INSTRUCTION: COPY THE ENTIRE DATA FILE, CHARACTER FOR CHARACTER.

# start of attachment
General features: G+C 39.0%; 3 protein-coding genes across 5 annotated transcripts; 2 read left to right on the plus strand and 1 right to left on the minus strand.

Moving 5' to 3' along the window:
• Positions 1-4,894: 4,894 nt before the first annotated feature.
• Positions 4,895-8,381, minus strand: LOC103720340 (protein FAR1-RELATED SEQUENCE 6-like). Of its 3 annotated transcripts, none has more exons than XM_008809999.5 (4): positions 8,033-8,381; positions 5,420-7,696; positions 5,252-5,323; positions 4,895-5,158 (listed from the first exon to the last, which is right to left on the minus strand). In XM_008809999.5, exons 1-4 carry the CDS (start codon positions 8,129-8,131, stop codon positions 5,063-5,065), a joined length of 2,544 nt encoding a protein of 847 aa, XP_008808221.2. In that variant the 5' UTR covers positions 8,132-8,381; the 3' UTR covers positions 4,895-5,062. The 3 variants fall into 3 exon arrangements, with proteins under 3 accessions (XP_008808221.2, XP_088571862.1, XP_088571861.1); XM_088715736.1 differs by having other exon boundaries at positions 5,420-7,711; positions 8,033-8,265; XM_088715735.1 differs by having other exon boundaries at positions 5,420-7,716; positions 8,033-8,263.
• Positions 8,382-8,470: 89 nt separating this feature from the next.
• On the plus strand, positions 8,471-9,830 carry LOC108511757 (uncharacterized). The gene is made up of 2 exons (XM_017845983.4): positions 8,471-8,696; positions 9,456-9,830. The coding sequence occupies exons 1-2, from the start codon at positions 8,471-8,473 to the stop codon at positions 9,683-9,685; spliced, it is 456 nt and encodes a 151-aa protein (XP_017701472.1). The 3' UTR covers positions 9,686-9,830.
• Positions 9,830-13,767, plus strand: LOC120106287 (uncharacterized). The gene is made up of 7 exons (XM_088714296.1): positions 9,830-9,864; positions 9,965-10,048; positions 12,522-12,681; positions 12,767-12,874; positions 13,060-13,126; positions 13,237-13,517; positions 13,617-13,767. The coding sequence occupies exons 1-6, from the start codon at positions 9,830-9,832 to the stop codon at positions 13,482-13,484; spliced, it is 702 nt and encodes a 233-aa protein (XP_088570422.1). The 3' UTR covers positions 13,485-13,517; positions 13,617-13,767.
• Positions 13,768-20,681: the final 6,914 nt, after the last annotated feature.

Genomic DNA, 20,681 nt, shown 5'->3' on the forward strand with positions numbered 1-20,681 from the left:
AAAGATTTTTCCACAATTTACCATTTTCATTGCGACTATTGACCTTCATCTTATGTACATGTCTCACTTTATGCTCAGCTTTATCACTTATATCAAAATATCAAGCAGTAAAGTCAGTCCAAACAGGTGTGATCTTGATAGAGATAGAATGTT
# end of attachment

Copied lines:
General features: G+C 39.0%; 3 protein-coding genes across 5 annotated transcripts; 2 read left to right on the plus strand and 1 right to left on the minus strand.

Moving 5' to 3' along the window:
• Positions 1-4,894: 4,894 nt before the first annotated feature.
• Positions 4,895-8,381, minus strand: LOC103720340 (protein FAR1-RELATED SEQUENCE 6-like). Of its 3 annotated transcripts, none has more exons than XM_008809999.5 (4): positions 8,033-8,381; positions 5,420-7,696; positions 5,252-5,323; positions 4,895-5,158 (listed from the first exon to the last, which is right to left on the minus strand). In XM_008809999.5, exons 1-4 carry the CDS (start codon positions 8,129-8,131, stop codon positions 5,063-5,065), a joined length of 2,544 nt encoding a protein of 847 aa, XP_008808221.2. In that variant the 5' UTR covers positions 8,132-8,381; the 3' UTR covers positions 4,895-5,062. The 3 variants fall into 3 exon arrangements, with proteins under 3 accessions (XP_008808221.2, XP_088571862.1, XP_088571861.1); XM_088715736.1 differs by having other exon boundaries at positions 5,420-7,711; positions 8,033-8,265; XM_088715735.1 differs by having other exon boundaries at positions 5,420-7,716; positions 8,033-8,263.
• Positions 8,382-8,470: 89 nt separating this feature from the next.
• On the plus strand, positions 8,471-9,830 carry LOC108511757 (uncharacterized). The gene is made up of 2 exons (XM_017845983.4): positions 8,471-8,696; positions 9,456-9,830. The coding sequence occupies exons 1-2, from the start codon at positions 8,471-8,473 to the stop codon at positions 9,683-9,685; spliced, it is 456 nt and encodes a 151-aa protein (XP_017701472.1). The 3' UTR covers positions 9,686-9,830.
• Positions 9,830-13,767, plus strand: LOC120106287 (uncharacterized). The gene is made up of 7 exons (XM_088714296.1): positions 9,830-9,864; positions 9,965-10,048; positions 12,522-12,681; positions 12,767-12,874; positions 13,060-13,126; positions 13,237-13,517; positions 13,617-13,767. The coding sequence occupies exons 1-6, from the start codon at positions 9,830-9,832 to the stop codon at positions 13,482-13,484; spliced, it is 702 nt and encodes a 233-aa protein (XP_088570422.1). The 3' UTR covers positions 13,485-13,517; positions 13,617-13,767.
• Positions 13,768-20,681: the final 6,914 nt, after the last annotated feature.

Genomic DNA, 20,681 nt, shown 5'->3' on the forward strand with positions numbered 1-20,681 from the left:
AAAGATTTTTCCACAATTTACCATTTTCATTGCGACTATTGACCTTCATCTTATGTACATGTCTCACTTTATGCTCAGCTTTATCACTTATATCAAAATATCAAGCAGTAAAGTCAGTCCAAACAGGTGTGATCTTGATAGAGATAGAATGTT